The first woman to win the prestigious Turner Prize, Whiteread is most famous for the producing plaster casts of the unseen space around an object, and in so doing, turning the traditional process of cast sculpture on its head. This redefined what a sculpture was, as part of an approach that broke new ground on the conceptual idea of absence, in a process that could even be seen as almost anti-sculptural.
The YBA Legacy
Once the wild newcomers of British art rebelling against conventions and embracing shock tactics in a 1990s cigarette-clouded party scene, today the Older British Artists form part of the art mainstream – and are among the wealthiest artists in the UK.
This financial astuteness and entrepreneurial approach embodies part of the YBA movement and defines their legacy. Their impact has, however, also been felt by a new wave of artists like contemporary sculptors Darren Bader and Austrian Valentin Ruhry, who have utilised the YBAs’ readymade legacy in their own way, while Marie Jacotey-Voyatzis and French video artist Laure Prouvost echo Emin’s themes of autobiography and modern womanhood.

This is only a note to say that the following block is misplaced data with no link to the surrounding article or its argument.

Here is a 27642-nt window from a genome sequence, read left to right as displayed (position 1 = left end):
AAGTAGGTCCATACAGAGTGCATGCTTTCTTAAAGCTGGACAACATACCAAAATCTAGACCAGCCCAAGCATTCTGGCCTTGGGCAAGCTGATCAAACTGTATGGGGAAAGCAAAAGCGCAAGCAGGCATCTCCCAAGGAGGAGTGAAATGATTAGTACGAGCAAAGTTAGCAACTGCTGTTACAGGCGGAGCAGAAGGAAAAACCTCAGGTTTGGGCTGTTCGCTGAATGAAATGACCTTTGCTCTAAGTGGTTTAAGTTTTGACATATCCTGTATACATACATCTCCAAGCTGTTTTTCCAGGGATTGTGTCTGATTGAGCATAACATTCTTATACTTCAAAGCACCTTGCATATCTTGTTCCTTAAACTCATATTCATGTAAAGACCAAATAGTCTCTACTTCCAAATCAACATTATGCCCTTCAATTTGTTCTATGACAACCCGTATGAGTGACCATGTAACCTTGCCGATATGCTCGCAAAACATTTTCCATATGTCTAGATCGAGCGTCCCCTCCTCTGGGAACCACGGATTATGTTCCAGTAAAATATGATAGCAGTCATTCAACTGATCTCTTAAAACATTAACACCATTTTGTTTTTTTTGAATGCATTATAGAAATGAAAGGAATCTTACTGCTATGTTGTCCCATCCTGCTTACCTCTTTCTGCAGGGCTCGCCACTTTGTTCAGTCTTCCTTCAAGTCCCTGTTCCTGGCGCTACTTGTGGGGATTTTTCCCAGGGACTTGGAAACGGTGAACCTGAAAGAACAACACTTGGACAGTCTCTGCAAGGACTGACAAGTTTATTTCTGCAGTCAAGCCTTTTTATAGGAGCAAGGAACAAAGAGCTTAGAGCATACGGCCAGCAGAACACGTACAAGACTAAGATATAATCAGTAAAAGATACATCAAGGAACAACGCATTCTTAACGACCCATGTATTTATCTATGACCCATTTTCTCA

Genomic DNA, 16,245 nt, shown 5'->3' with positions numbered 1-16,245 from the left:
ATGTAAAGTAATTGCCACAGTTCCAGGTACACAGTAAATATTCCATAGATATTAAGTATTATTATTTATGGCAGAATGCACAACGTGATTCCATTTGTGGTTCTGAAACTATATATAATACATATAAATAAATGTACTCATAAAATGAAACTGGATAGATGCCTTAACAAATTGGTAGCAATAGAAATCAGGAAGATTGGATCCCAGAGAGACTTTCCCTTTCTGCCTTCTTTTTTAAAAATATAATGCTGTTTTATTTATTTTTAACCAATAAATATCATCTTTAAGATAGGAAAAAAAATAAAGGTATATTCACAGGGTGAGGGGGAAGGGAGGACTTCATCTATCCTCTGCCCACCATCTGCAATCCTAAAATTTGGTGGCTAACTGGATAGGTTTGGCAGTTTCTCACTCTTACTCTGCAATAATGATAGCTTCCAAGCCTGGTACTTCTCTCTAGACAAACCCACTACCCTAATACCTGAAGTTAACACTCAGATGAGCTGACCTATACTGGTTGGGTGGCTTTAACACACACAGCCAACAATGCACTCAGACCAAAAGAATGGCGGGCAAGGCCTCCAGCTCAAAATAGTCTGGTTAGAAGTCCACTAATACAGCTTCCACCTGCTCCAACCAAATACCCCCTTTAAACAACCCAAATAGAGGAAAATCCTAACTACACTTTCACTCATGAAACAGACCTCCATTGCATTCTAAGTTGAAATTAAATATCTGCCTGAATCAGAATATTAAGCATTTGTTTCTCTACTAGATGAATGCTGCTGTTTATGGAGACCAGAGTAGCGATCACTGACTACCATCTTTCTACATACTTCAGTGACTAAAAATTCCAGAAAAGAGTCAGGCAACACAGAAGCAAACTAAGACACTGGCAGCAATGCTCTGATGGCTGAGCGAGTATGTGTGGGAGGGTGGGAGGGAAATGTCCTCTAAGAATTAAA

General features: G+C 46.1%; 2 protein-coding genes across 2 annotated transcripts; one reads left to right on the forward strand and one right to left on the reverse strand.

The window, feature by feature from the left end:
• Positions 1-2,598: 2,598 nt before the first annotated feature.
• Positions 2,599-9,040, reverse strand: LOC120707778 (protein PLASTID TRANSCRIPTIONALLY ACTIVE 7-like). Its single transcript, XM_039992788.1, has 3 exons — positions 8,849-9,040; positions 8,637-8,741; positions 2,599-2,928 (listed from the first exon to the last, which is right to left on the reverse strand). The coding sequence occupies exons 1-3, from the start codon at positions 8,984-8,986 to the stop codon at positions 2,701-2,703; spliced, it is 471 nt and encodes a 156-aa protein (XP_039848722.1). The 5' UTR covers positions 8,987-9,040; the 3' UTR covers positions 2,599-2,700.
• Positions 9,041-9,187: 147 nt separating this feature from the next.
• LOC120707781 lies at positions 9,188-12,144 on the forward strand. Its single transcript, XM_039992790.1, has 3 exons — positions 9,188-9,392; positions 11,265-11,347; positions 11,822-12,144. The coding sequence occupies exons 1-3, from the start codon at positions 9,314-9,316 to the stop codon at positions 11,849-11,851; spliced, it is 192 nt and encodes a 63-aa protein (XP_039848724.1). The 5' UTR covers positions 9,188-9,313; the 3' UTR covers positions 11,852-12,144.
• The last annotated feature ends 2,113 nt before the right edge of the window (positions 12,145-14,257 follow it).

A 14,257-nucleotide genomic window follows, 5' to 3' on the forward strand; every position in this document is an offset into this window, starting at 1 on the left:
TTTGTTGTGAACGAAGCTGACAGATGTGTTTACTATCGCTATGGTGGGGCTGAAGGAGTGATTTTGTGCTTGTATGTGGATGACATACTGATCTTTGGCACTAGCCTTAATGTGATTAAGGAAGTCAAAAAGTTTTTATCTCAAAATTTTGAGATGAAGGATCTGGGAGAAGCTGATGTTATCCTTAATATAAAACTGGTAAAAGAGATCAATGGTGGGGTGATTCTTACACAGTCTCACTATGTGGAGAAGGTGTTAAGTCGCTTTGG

The Damien Hirst commodification model has also been embraced by Takashi Murakami, the ‘Japanese Warhol’ whose hugely profitable, factory-like studios reflect his mentor’s approach, while Ai Weiwei’s large installations of vases dipped in primary-colors can trace an influence to Hirst’s Spot Paintings.
Today, many of the YBAs sit at the top of the establishment they once rebelled against. Emin, Gary Hume, and Michael Landy have all been elected as Royal Academicians at the Royal Academy of Art in London, while Emin was even recognized in the Queen’s honours with a CBE in 2013. Hume, Emin, Lucas, and Chris Ofili have represented the UK at the Venice Biennale, while Whiteread, Hirst, and Ofili won the Turner Prize. Shocking!